Orlando Fringe Review: Queer Up!

Editor’s Note: The Annual Orlando International Fringe Theatre Festival 2024  is being held now through Monday, May 27 at different venues in and around Loch Haven Park and downtown Orlando. Stay up to date on those Freeline Media reviews.

ORLANDO — It’s been said that we all have a story to tell, and that’s certainly true about Natalie Anne Doliner. Her new show at Orlando Fringe, Queer Up!, deals with familiar themes: Coming Out to your family, finding your place within the gay community, dealing with love and heartbreak.

But if the topics she covers in this hour-long show are familiar, her presentation certainly isn’t. Doliner, a talented actress, singer and comedic performer, covers a lot of ground in that hour, shifting us from gentle humor, to darker humor, to heartbreak. It’s all in her presentation, which is downright spectacular.

The show has two more performances over the Memorial Day weekend, so I’d highly recommend you get online now and book your tickets.

What is the Fringe Show Queer Up?

Autobiographical shows can run hot and cold at Fringe; some create an engaging sense of intimacy, and others delve far too quickly into a kind of uncomfortable TMI territory. Still others can be downright boring, a vanity project by someone who thinks they have a decent life story to tell, and no clue how to tell it.

That’s not at all a problem for Doliner.

Doliner takes us through a childhood where she had no idea what the word “lesbian” meant, but she knew she was more into things boys like — playing with toy trucks, having short hair, wearing pants — than little girlie stuff. Her mother was a bit frustrated at first, but Doliner grew up the daughter of liberal Jewish parents who taught her what love means and how to appreciate it. Not a bad start.

But so much of her path forward was problematic. Doliner discovered a gay community and had found her world; she even found a woman she quickly fell in love with, then married. But at that point, the fairy tale story (no pun intended) hit rocky waters: several failed marriages, a drinking problem, even losing a close friend to AIDS.

And to top it all off, one of life’s great mysteries for Doliner was the coming out process to her mother. You see, she wrote her mother a letter, explaining everything about being a lesbian, then waited for her mother’s response.

And waited.

And waited some more.

When she would call her mother, mom would just say she wasn’t ready to talk about “the letter.” A liberal mom who can’t talk about … “that”? The response started Doliner, and she and her mom began drifting apart. Life got even rougher from them.

What’s unique about the play is it manages to be sad, moving, even heartbreaking at times, but it never becomes a pity party. Doliner reflects on her life with an irresistible sense of humor that demonstrates how effectively she was able to pick herself up, dust herself off and heal those bruises. And as it turns out, she became a stronger and funnier person (and performer) as a result.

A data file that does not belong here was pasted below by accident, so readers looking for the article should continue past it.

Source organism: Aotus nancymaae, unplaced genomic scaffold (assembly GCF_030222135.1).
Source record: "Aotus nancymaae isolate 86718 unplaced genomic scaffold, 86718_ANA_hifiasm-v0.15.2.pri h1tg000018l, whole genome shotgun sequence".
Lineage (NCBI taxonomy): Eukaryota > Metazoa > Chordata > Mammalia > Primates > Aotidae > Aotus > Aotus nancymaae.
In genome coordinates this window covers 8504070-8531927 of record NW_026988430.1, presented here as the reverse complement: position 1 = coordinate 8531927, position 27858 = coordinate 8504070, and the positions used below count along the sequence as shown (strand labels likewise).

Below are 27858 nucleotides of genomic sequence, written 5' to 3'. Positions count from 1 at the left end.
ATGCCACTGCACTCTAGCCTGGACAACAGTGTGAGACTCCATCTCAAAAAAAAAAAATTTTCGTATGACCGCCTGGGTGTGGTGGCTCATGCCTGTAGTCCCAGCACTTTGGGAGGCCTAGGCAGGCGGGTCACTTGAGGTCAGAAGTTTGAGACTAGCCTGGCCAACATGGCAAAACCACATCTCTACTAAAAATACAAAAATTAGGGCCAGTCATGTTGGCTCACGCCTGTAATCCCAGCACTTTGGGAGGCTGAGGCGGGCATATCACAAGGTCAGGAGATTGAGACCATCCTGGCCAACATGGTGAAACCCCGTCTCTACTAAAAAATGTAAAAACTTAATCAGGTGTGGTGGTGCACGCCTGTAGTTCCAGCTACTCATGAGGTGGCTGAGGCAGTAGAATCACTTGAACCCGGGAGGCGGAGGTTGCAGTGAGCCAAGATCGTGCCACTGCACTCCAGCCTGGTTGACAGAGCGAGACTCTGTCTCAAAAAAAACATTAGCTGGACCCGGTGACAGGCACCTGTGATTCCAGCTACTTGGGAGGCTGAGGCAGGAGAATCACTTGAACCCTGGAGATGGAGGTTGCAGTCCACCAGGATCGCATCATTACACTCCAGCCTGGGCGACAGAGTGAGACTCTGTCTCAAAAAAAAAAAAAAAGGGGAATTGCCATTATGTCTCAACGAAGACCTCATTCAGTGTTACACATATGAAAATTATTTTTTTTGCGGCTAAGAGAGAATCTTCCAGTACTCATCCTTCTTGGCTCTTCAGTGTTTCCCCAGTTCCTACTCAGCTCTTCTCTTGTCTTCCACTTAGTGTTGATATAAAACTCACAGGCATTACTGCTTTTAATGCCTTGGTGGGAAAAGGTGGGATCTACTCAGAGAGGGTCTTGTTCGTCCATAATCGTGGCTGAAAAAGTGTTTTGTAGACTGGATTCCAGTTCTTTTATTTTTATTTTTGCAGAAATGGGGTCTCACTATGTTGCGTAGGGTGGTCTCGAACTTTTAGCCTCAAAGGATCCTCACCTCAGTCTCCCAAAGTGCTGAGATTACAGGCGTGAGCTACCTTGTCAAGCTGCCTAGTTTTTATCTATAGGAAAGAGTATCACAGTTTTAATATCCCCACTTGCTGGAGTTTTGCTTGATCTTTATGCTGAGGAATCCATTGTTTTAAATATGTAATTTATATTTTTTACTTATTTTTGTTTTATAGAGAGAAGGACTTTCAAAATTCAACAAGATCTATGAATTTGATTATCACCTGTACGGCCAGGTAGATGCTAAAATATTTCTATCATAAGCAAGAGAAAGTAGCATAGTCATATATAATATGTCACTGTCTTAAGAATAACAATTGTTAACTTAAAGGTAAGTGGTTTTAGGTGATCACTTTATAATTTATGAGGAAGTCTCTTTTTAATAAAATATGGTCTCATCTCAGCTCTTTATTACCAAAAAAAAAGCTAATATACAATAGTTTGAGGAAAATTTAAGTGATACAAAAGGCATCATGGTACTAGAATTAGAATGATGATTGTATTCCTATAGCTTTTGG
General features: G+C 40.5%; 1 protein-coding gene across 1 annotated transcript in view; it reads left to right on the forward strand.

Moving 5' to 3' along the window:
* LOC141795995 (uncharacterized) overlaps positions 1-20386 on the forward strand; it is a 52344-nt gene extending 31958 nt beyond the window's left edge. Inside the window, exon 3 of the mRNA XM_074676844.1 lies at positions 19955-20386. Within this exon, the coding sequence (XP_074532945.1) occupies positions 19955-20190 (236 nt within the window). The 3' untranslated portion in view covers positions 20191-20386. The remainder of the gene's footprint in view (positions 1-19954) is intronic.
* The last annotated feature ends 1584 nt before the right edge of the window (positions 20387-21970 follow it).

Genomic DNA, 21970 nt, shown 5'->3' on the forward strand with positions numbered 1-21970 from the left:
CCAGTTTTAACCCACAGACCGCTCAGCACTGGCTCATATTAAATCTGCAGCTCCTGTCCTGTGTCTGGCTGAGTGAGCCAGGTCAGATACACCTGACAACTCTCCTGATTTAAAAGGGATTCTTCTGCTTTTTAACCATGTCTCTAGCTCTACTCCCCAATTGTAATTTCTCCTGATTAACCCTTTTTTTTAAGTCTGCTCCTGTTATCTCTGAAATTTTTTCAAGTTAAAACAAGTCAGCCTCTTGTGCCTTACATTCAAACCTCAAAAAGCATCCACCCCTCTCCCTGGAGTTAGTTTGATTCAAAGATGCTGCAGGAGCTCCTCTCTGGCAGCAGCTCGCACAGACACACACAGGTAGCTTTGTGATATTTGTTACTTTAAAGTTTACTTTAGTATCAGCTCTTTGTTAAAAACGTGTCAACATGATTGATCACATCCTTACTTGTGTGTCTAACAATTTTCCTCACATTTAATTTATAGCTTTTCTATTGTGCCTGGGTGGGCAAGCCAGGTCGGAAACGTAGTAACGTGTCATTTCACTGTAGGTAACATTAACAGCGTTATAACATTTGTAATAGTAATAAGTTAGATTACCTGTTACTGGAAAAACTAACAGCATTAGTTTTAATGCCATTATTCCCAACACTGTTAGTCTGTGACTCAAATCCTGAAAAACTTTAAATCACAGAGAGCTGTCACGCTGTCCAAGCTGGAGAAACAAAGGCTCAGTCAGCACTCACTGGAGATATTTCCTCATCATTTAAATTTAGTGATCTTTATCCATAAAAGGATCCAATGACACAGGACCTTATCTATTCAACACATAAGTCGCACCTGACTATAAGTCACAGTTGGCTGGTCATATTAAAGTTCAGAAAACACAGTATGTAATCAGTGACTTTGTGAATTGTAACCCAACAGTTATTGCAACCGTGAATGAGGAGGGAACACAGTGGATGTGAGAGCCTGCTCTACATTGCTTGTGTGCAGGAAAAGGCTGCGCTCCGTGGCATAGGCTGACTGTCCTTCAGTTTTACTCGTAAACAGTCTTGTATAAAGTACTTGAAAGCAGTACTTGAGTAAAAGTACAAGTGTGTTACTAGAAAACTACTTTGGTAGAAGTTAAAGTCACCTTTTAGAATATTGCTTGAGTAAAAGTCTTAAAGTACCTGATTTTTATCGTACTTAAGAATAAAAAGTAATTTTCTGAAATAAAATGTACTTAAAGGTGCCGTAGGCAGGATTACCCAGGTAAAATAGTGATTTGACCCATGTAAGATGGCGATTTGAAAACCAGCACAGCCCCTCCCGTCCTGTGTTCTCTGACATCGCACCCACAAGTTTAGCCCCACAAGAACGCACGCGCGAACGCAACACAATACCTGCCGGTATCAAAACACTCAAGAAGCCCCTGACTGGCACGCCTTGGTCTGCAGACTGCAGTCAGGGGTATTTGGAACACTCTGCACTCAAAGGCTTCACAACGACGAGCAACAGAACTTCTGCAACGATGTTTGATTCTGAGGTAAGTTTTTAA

Queer Up! benefits not just from Doliner herself, but from the funny performances by Marcie Schwalm as her mom, and David Houde, juggling multiple characters in her life. Ned Wilkinson, veteran of the Winter Park Playhouse, provides an appealing musical accompaniment.

Queer Up! is what used to be called a “crowd pleaser,” and it sure got Doliner a rousing standing ovation at the end. Whether you’re gay, straight or just plain confused about your role in life, there are heartwarming moments in this show that you’re certain to relate to.

Where Can I See Queer Up?

Queer Up! is being performed at the Orlando International Fringe Theater Festival in the Pink Venue at the Orlando Shakes, 812 E. Princeton St., in Loch Haven Park. The show runs for 60 minutes. and is geared toward audiences ages 13 and up. Tickets are $15 and can be purchased online or at Orlando Shakes.

The play will be performed on Friday, May 24 at 8:10 p.m. and Sunday, May 26 at 7:25 p.m.

What is the Orlando Fringe Festival?

The Orlando Fringe Festival is the oldest Fringe in the nation. It was created in 1991 by Terry Olson, Andy Anthony and Rick Kunst, and held in 1992 in downtown Orlando.

The concept was simple: a festival featuring multiple theatrical shows, mostly done in venues in empty storefronts. In 2004, the festival started to relocate to Loch Haven Park, and from 2005 on, the festival has been held entirely in that park and in nearby Ivanhoe Village. It’s the longest running Fringe Festival in the United States, a 14-day festival held in the spring.

Michael Freeman is an Orlando journalist, playwright and author of the terrifying book “Bloody Rabbit”. Contact him at Freelineorlando@gmail.com.

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